☐ 6 ounces hard salami, diced into 1/4-inch cubes
☐ 6 ounces pepperoni, diced into 1/4-inch cubes
☐ 6 ounces soppressata, diced into 1/4-inch cubes
☐ 1 pound farfalle pasta, cooked al dente, rinsed, and cooled
☐ 2 stalks celery, very finely diced
☐ 1 small carrot, very finely diced
☐ 1/4 cup pitted kalamata olives, finely chopped
☐ 1/4 cup pitted green olives, finely chopped
☐ 1 clove garlic, minced
☐ 1/2 cup extra-virgin olive oil
☐ 1/4 cup red wine vinegar
☐ 1 teaspoon kosher salt, plus more as needed
☐ 1 teaspoon dried oregano
☐ 1/2 teaspoon fresh-cracked black pepper, plus more as needed
In a large serving bowl, combine the salami, pepperoni, soppressata, pasta, celery, carrot, olives, garlic, oil, vinegar, salt, oregano, and pepper. Using tongs, toss to combine the ingredients until evenly incorporated, adjusting the seasoning to taste. Place the bowl in the refrigerator to chill at least 2 hours prior to serving and up to overnight. Serve.
Smoked Sausage Platter
While you can certainly tackle making your own sausages at home, this practice is likely alive and well at your local butcher. Since most butchers are working from whole animals or larger cuts, the ability to use trimmings and scraps is a perfect practice for not letting anything go to waste, while also producing delicious varieties of sausage. Keep in mind that every shop will vary with its specialty or familial recipe, and that certain items and stock might change daily based on what is on hand. Instead of being married to a certain item, I would encourage you to buy a variety of whatever you can find, smoking them for good measure, and serving them on a platter for folks to choose their own adventure. This makes for a great appetizer, but it can also be a fun tapa or shareable main to go alongside some of your favorite sides or snacks. One last note: I prefer to buy fresh, raw varieties instead of those that might have been par-cooked or smoked prior, as they are usually juicier and more tender since they are freshly made and prepared.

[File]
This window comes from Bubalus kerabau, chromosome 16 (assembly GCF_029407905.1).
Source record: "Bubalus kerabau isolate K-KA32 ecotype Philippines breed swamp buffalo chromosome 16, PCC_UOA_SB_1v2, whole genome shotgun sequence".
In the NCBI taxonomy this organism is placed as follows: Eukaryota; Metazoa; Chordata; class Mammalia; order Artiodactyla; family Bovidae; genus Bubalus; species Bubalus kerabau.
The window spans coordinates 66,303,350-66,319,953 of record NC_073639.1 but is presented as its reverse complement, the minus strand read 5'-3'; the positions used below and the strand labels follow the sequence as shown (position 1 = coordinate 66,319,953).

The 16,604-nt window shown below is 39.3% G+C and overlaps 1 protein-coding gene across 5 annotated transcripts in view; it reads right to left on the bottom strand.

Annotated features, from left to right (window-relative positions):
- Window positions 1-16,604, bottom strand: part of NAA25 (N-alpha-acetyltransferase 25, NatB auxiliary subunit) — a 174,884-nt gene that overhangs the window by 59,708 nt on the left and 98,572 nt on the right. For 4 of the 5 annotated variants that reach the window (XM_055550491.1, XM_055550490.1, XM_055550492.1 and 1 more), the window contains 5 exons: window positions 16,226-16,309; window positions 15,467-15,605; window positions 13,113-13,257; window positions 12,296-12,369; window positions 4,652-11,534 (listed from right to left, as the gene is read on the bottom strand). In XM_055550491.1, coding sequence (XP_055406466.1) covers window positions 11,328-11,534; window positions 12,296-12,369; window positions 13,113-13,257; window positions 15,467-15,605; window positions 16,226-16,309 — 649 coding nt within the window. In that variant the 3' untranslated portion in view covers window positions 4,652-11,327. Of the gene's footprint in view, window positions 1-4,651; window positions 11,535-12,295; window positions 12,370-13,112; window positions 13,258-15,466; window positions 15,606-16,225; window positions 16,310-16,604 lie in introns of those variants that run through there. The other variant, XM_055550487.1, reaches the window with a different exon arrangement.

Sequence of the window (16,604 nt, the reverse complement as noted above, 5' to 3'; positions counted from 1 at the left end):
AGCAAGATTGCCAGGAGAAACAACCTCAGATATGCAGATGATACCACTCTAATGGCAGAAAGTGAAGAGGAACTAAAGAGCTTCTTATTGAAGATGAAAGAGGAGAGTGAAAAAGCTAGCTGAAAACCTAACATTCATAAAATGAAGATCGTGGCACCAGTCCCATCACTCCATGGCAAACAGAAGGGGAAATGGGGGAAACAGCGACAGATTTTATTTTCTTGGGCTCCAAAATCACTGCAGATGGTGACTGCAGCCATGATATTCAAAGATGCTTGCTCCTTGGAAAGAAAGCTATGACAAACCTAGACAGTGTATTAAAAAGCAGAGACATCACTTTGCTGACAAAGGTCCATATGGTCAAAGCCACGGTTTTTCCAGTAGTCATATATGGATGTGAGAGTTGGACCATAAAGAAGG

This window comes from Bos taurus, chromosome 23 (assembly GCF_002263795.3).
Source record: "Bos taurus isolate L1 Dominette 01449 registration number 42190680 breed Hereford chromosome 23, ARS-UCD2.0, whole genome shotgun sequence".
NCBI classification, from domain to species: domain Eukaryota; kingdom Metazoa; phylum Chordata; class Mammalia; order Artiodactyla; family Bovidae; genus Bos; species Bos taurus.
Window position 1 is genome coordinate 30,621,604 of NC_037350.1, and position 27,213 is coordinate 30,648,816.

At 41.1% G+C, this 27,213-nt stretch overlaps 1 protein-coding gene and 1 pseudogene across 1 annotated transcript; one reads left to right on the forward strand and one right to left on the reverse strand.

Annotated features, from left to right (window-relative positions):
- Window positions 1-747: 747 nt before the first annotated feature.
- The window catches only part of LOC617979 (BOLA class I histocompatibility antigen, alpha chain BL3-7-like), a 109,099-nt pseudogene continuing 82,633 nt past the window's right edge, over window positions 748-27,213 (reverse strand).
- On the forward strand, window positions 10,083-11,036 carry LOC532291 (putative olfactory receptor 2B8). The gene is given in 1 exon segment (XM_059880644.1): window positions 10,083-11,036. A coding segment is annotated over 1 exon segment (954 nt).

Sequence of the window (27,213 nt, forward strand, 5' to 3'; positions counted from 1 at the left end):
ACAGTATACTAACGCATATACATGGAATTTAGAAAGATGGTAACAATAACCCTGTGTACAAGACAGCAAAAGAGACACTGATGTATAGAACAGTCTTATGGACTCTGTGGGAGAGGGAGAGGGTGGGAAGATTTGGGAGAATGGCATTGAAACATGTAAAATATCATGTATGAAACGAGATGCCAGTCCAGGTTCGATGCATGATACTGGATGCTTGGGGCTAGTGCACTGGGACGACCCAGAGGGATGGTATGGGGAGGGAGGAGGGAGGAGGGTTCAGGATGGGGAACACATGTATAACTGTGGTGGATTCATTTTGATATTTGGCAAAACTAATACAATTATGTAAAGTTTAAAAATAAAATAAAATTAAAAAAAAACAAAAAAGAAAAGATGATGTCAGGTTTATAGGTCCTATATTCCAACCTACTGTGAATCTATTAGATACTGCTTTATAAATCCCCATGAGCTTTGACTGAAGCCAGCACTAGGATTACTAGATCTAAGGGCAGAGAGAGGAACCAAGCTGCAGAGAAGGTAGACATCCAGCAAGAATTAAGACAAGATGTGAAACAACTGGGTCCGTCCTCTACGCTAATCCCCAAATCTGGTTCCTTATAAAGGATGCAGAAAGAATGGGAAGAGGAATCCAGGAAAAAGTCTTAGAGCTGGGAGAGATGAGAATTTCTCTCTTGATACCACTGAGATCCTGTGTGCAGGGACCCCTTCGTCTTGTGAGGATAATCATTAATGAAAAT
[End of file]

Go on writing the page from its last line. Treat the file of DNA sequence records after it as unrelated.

☐ 10 links, approximately 1/4 pound each, raw specialty sausage, 2 links from 5 different varieties, such as Italian, Polish, bratwurst, andouille, makanek, chorizo,
merguez, and turkey or chicken varieties
☐ 1 cup whole-grain mustard
☐ Toothpicks, to serve
1 Open the bottom vent of a charcoal grill completely. Pour a large pile of charcoal onto the bottom grate on one side of the grill. Light a charcoal chimney starter filled halfway with additional charcoal. When the coals are covered with gray ash, pour them onto the pile of existing charcoal. Adjust the vents, nearly closing them, as needed to maintain an internal temperature of 200° to 225°F. Coat the top grate with oil; place on the grill. (If using a gas grill or smoker, preheat to low [200° to 225°F] on one side.)
2 Place the sausages over indirect heat, cover the grill, and smoke the sausages for 2 to 3 hours, turning every 45 minutes or so, until the internal temperature reaches 160°F.
Remove the sausages from the grill and rest for 10 minutes.
3 Slice the sausage links into 1-inch pieces and arrange on a board with a bowl of the mustard for dipping and toothpicks for serving. Serve.